New planning scheme can help people plan ahead

IF YOU'RE looking to buy a house or sell a block of land you've been hanging onto, changes to the Fraser Coast planning scheme could help you plan ahead for the best outcome.

The proposed adjustments will help buyers know before they purchase what a neighbourhood might one day become.

And taking over a business should be made easier too, with red tape slashed.

Those benefits were some offered by Urban Development Institute Association Fraser Coast branch president Ward Veitch on Tuesday when asked what the Fraser Coast Planning Scheme meant for Fraser Coast people.

He said it seemed in a lot of instances "the processes have been simplified" in the new plan.

"For example, if someone is going in and changing tenancy in a shop or an office, in most circumstances they won't require a planning application... whereas before, quite often it did trigger one," Mr Veitch said.

"So the processes associated with starting a new business could actually have been quite slow and tedious and costly."

The UDIA region president said the plan meant people can now buy knowing what types of developments might go up nearby.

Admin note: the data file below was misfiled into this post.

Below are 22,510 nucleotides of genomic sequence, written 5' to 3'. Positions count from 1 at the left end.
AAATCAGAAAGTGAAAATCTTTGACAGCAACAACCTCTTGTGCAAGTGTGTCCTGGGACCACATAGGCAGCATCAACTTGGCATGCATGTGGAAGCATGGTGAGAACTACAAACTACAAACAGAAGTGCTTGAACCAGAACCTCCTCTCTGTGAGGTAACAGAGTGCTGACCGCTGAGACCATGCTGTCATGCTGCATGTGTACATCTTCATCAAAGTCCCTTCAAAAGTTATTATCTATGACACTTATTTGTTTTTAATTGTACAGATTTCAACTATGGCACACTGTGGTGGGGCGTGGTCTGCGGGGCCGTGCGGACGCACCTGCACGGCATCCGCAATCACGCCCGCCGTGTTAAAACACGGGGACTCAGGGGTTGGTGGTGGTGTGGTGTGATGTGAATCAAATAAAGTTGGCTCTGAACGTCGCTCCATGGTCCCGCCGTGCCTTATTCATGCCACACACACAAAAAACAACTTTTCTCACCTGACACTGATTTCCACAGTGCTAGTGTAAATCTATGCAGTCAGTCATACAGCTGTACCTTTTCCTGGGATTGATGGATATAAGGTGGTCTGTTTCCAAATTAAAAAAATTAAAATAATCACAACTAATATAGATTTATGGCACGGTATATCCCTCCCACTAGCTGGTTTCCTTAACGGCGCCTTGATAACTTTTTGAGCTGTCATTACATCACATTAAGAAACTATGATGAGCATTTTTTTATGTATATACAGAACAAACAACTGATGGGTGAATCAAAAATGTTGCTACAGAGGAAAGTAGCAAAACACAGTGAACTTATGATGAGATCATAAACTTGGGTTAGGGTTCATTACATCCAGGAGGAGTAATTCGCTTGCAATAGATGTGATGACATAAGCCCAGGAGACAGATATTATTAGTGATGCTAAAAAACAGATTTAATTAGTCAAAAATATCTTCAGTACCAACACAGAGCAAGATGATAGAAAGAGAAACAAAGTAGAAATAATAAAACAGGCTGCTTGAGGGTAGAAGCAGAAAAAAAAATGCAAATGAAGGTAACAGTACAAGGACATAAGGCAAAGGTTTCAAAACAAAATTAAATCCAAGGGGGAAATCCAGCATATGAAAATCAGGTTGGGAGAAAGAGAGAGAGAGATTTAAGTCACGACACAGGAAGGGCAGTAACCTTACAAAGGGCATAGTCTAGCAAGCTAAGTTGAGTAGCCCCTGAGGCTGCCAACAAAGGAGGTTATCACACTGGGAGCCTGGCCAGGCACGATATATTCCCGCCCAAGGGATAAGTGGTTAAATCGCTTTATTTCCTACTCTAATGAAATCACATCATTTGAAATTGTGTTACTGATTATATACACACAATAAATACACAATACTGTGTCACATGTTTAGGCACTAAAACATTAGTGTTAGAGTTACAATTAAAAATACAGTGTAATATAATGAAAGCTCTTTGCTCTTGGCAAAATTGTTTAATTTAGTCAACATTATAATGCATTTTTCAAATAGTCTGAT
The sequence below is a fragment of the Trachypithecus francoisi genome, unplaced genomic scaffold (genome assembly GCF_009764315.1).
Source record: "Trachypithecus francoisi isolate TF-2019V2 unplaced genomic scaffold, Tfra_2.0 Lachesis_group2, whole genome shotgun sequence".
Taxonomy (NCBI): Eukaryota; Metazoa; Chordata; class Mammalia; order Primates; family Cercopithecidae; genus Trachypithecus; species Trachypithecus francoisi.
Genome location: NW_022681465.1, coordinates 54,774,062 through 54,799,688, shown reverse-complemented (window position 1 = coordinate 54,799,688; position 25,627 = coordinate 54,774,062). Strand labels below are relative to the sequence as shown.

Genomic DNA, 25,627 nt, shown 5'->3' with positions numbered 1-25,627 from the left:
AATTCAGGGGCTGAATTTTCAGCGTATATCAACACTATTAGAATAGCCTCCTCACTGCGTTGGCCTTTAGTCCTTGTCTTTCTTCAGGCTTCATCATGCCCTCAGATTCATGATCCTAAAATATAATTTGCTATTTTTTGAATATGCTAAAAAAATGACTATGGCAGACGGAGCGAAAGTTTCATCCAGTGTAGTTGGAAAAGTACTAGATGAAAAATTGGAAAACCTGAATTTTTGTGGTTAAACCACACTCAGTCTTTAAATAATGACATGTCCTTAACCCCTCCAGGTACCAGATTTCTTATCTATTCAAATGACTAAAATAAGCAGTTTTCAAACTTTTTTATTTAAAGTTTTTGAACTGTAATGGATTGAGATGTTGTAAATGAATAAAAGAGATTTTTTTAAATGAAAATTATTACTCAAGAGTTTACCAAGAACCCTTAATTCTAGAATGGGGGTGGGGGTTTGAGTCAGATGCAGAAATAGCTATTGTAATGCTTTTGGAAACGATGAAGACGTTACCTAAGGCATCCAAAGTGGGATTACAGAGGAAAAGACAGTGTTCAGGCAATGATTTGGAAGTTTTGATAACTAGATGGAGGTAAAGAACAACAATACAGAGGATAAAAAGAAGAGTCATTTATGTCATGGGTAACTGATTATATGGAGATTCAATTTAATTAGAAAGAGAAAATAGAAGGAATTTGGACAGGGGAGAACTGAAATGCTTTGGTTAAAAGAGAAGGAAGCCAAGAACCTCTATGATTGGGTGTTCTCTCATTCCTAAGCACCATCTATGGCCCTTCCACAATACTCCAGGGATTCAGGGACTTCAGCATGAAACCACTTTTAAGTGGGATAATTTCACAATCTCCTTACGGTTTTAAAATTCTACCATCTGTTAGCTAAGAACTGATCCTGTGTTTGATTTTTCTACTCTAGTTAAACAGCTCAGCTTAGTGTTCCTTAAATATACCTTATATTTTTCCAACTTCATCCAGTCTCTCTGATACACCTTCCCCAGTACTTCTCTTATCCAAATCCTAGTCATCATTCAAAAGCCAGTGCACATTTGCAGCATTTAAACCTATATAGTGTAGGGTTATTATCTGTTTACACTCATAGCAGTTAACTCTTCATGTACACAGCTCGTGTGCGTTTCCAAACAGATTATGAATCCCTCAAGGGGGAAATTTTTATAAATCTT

He said people might also appreciate the fact that it is now easier to build two dwellings on the same lot.

"Duplexes are simpler because they're exempt. So it's only building issues within the planning scheme and the building code that need to be dealt with...," he said.

"The family home's not really affected by the planning scheme.

"I mean, we've got a situation where we've got a reduction in minimum lot size down (from 600sq m) to 500sq m in a low density zone so there opportunities for people to increase the density of their site."

Mr Veitch said more densely populated spaces meant more people would have better access to services that would not be available in many outlying areas.